The American Spirit 1776-2007

July 4, 1776, the day in which not only a nation was born, but also a "spirit."  The American spirit is alive and well all these 231 years later.  It is a spirit that has carried us to the ends of the earth to promote freedom, leaving scattered seeds of greatness in the graves of fallen warriors in many far reaching countries; it has taken us to breakthroughs in both science and medicine, curing diseases thought to be incurable and solving many difficult problems which have long plagued humanity; it has taken us to the moon and back, defying the limits of the practical and the doubts of the always present naysayer's. 

And, along the way, this spirit has found voice in a lone representative pressing towards a greater America than assumed possible by the many.  Abraham Lincoln spoke of an "unfinished work" that the living must advance so that the sacrifices of those who died for a cause would not have done so in vain.  Franklin D. Roosevelt challenged a struggling people with the words "the only thing we have to fear, is fear itself."   John F. Kennedy spoke in soaring terms in which we "shall pay any price, bear any burden, meet any hardship, support any friend, oppose any foe to assure the survival and the success of liberty."

Who can forget this more recent declaration:  "...if you seek peace, if you seek prosperity...if you seek liberalization:  Come here to this gate! ...open this gate! Mr. Gorbachev, tear down this wall!"  Ronald Reagan said this at the Berlin Wall in Germany, but he may as well have been at Bunker Hill or Manassas or Iwo Jima or Baghdad. 

While blood, sweat and tears from American men and women who do God's work throughout this world ("go forth to lead the land we love, asking His blessing and His help, but knowing that here on earth God's work must truly be our own" - Kennedy), is shed and bottled for posterity, it is the words of the shared American spirit that lives on.  From the Declaration of Independence to the declaration of George W. Bush in September 2001 ("I can hear you.  The rest of the world hears you.  And the people who knocked these buildings down will hear all of us soon."), these words live in the atmosphere more than they live on parchment or in granite. 

This July 4 marks a nation at war to protect its people and its shores.  It marks a nation once again in a domestic struggle - this time a struggle not against famine or drought, the "fear" FDR addressed, but against a threatened famine of freedom of speech and a drought of an adherence to the rule of law that dominate the headlines day after day.

The entire world should celebrate this historic day with us, for all the world has leaned on us in times of trouble and times of need.  As Lincoln said, we are the "last best hope of earth."
July 4, 1776, the day in which not only a nation was born, but also a "spirit."  The American spirit is alive and well all these 231 years later.  It is a spirit that has carried us to the ends of the earth to promote freedom, leaving scattered seeds of greatness in the graves of fallen warriors in many far reaching countries; it has taken us to breakthroughs in both science and medicine, curing diseases thought to be incurable and solving many difficult problems which have long plagued humanity; it has taken us to the moon and back, defying the limits of the practical and the doubts of the always present naysayer's.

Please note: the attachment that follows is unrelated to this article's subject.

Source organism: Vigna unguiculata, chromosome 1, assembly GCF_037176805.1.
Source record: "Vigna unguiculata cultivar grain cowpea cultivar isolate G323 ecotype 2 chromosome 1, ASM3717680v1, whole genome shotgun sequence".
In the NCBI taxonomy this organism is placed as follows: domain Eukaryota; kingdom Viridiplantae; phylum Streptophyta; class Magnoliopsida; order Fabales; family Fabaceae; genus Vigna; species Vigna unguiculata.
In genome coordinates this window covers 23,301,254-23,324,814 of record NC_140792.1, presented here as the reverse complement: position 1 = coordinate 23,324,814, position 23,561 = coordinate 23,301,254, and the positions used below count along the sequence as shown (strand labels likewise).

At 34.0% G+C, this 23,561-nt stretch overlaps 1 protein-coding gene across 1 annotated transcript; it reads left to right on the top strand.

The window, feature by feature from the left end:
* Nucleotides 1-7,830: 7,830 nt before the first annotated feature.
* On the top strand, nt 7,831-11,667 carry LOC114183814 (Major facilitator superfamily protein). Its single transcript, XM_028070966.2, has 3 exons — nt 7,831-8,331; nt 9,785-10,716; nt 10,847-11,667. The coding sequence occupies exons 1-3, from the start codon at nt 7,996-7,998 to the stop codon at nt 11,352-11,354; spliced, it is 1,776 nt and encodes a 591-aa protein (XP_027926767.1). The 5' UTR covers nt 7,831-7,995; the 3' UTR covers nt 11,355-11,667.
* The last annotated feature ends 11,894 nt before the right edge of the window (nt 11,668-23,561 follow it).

And, along the way, this spirit has found voice in a lone representative pressing towards a greater America than assumed possible by the many.  Abraham Lincoln spoke of an "unfinished work" that the living must advance so that the sacrifices of those who died for a cause would not have done so in vain.  Franklin D. Roosevelt challenged a struggling people with the words "the only thing we have to fear, is fear itself."   John F. Kennedy spoke in soaring terms in which we "shall pay any price, bear any burden, meet any hardship, support any friend, oppose any foe to assure the survival and the success of liberty."

Who can forget this more recent declaration:  "...if you seek peace, if you seek prosperity...if you seek liberalization:  Come here to this gate! ...open this gate! Mr. Gorbachev, tear down this wall!"  Ronald Reagan said this at the Berlin Wall in Germany, but he may as well have been at Bunker Hill or Manassas or Iwo Jima or Baghdad. 

While blood, sweat and tears from American men and women who do God's work throughout this world ("go forth to lead the land we love, asking His blessing and His help, but knowing that here on earth God's work must truly be our own" - Kennedy), is shed and bottled for posterity, it is the words of the shared American spirit that lives on.  From the Declaration of Independence to the declaration of George W. Bush in September 2001 ("I can hear you.  The rest of the world hears you.  And the people who knocked these buildings down will hear all of us soon."), these words live in the atmosphere more than they live on parchment or in granite. 

This July 4 marks a nation at war to protect its people and its shores.  It marks a nation once again in a domestic struggle - this time a struggle not against famine or drought, the "fear" FDR addressed, but against a threatened famine of freedom of speech and a drought of an adherence to the rule of law that dominate the headlines day after day.

The entire world should celebrate this historic day with us, for all the world has leaned on us in times of trouble and times of need.  As Lincoln said, we are the "last best hope of earth."